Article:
No one has perfect foresight, but let's be honest: The market is full of people who, as Oscar Wilde would say, know "the price of everything and the value of nothing." Far too often -- over the past year especially -- investors have been pitched sensational stock recommendations only to be left high and dry as shares crumble.  

To hunt down top-recommended stocks that have been rewarding investors accordingly, I summoned our Motley Fool CAPS community to point out a few four- or five-star stocks that have been shootin' for the moon in recent months.

While not formal buy recommendations, these three-month bloomers caught my attention: 


13-Week Price Change

Recent Share Price

2009 EPS Estimates

CAPS Rating  
(5 max)

Cemex (NYSE:CX)










PetroChina (NYSE:PTR)





Transocean (NYSE:RIG)





United States Steel (NYSE:X)





Data from Motley Fool CAPS, and Yahoo! Finance as of June 17. 

You can rerun the CAPS screen I used by clicking here.                                                      

Got patience? Good. You'll need it.
For United States Steel investors, 2008 and early 2009 might end up being the most miserable period in the company's history. Shares are off 79% in the past year. Even if Madoff investors end up getting back a few cents on the dollar, they might end up happier than investors who bought this stock last summer.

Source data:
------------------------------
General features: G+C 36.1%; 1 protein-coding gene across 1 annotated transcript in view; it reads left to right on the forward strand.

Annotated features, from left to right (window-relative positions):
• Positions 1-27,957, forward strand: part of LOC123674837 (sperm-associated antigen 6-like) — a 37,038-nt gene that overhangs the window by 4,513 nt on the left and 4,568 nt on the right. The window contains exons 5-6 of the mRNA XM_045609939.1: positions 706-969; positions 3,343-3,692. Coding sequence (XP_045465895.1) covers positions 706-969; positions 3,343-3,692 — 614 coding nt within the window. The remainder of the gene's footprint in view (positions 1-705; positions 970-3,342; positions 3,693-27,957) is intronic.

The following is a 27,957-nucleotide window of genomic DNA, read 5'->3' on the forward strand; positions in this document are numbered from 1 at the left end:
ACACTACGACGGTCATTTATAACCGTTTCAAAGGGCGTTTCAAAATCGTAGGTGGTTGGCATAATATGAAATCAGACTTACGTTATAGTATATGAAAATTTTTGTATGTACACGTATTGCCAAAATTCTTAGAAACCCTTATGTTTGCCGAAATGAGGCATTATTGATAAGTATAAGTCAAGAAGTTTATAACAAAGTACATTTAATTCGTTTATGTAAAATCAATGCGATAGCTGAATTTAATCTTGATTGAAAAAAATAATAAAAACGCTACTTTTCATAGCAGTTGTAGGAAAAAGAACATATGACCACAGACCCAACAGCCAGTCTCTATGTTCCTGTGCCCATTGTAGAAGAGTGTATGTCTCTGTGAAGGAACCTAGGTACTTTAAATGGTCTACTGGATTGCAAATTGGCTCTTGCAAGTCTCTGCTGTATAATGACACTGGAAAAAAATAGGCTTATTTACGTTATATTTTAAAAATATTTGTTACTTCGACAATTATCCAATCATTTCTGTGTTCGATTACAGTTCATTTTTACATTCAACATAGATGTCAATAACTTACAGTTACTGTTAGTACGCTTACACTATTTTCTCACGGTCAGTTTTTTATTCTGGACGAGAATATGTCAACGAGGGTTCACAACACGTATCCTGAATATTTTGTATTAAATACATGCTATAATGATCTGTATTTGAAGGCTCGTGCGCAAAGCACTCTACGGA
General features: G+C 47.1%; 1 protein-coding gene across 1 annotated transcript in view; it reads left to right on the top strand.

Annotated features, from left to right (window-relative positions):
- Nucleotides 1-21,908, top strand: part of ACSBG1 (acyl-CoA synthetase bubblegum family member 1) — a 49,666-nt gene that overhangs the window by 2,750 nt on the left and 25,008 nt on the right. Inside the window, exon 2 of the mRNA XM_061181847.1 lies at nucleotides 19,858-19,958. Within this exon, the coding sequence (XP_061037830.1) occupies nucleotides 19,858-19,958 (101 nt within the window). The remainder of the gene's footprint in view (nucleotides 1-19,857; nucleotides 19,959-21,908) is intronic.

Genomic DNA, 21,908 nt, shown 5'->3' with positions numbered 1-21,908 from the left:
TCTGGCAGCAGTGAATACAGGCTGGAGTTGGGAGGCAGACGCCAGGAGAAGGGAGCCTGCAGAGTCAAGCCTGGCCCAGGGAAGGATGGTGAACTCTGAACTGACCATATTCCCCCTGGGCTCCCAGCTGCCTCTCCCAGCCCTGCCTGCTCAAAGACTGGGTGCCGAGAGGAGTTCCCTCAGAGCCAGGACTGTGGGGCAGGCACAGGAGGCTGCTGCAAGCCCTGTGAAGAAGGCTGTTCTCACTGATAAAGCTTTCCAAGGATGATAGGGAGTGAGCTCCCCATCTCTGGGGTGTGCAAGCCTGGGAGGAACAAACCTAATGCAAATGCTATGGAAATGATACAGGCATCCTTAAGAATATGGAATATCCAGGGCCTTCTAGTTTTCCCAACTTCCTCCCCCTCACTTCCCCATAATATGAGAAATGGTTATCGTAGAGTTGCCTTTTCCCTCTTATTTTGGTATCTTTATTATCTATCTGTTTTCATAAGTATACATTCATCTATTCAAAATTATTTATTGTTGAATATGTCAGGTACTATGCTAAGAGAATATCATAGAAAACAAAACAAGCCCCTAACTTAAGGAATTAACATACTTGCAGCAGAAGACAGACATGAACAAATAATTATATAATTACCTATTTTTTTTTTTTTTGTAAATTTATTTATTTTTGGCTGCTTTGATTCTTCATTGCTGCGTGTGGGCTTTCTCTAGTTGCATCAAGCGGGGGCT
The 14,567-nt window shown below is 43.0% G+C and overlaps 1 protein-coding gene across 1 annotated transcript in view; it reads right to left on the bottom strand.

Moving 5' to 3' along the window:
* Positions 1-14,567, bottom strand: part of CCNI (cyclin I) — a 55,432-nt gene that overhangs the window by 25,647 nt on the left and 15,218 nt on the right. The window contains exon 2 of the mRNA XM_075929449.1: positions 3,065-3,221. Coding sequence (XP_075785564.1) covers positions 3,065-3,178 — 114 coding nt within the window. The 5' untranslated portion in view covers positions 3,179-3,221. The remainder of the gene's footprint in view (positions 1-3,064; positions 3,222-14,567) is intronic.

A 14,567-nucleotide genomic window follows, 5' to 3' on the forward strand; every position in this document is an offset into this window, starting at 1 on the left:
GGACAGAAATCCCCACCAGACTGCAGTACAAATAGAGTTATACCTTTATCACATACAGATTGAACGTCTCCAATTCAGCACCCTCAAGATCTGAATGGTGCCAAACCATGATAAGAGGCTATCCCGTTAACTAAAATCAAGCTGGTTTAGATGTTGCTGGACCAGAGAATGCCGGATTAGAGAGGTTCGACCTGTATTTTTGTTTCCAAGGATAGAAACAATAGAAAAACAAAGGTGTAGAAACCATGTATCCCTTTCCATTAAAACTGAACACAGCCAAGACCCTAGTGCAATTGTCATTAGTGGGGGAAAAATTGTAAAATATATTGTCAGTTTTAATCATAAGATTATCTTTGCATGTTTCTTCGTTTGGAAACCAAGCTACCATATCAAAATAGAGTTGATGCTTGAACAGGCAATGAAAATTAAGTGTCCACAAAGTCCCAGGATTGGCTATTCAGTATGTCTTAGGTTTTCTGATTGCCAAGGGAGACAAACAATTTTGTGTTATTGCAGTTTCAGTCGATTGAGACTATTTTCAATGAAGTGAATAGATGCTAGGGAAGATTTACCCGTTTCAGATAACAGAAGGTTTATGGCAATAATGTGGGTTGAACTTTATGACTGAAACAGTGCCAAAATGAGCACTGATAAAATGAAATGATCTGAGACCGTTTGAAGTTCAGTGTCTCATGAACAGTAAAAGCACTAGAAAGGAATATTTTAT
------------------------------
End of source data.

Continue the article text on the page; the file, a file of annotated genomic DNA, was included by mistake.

Why? Frankly, the world stopped building things. U.S. Steel, along with metal buddies Alcoa (NYSE:AA) and Nucor (NYSE:NUE), went from a world flooded with cheap credit and an insatiable thirst to build, to one drowning in an oversupply of buildings and a domestic auto industry that literally shut down. It was a sudden, vicious jolt that just ravaged business. As the table above shows, 2009 is going to be an absolutely wretched year. There's no sugarcoating that.

Yet the recent rebound in this company's stock price is indicative of a key point: Shares were being priced on the assumption that the global economy might never spring back. The company was priced for literal failure. For never-ending losses and a permanent slump that would create a world uninterested in building anything made of metal ever again.

But these fears were greatly overblown. Yes, steel companies are going through an extraordinarily tough period, but heck, that's the nature of cyclical businesses. It's what happens. The industrialized world isn't coming to an end. After booms come busts, and after busts come … you get the idea. As CAPS member Pattypoo212 recently wrote:

When someone figures out a better and cheaper way to build various things and replace something like steel I will say this has become a bad pick but until then im sticking with it.

Indeed, a Morgan Stanley analyst recently upped his U.S. Steel outlook on the basis of industry-wide production rising from 46% to 65% of capacity by the end of this year. Things are still terrible, but they're less terrible, and that alone is more than enough good news to drive this stock higher.  

One way to value this kind of cyclical company, however imperfect, is to look at average earnings over long periods of time. For example, the 10-year EPS average for U.S. Steel is $5.00 per share. When you compare that to a current $36 share price, things could look quite appealing for investors with enough patience to slog through the next year or two.  

Your turn to chime in
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Fool contributor Morgan Housel doesn't own shares in any of the companies mentioned in this article. Cemex is a choice of Motley Fool Stock Advisor and Motley Fool Global Gains, and the Fool owns shares of it. The Fool has a disclosure policy.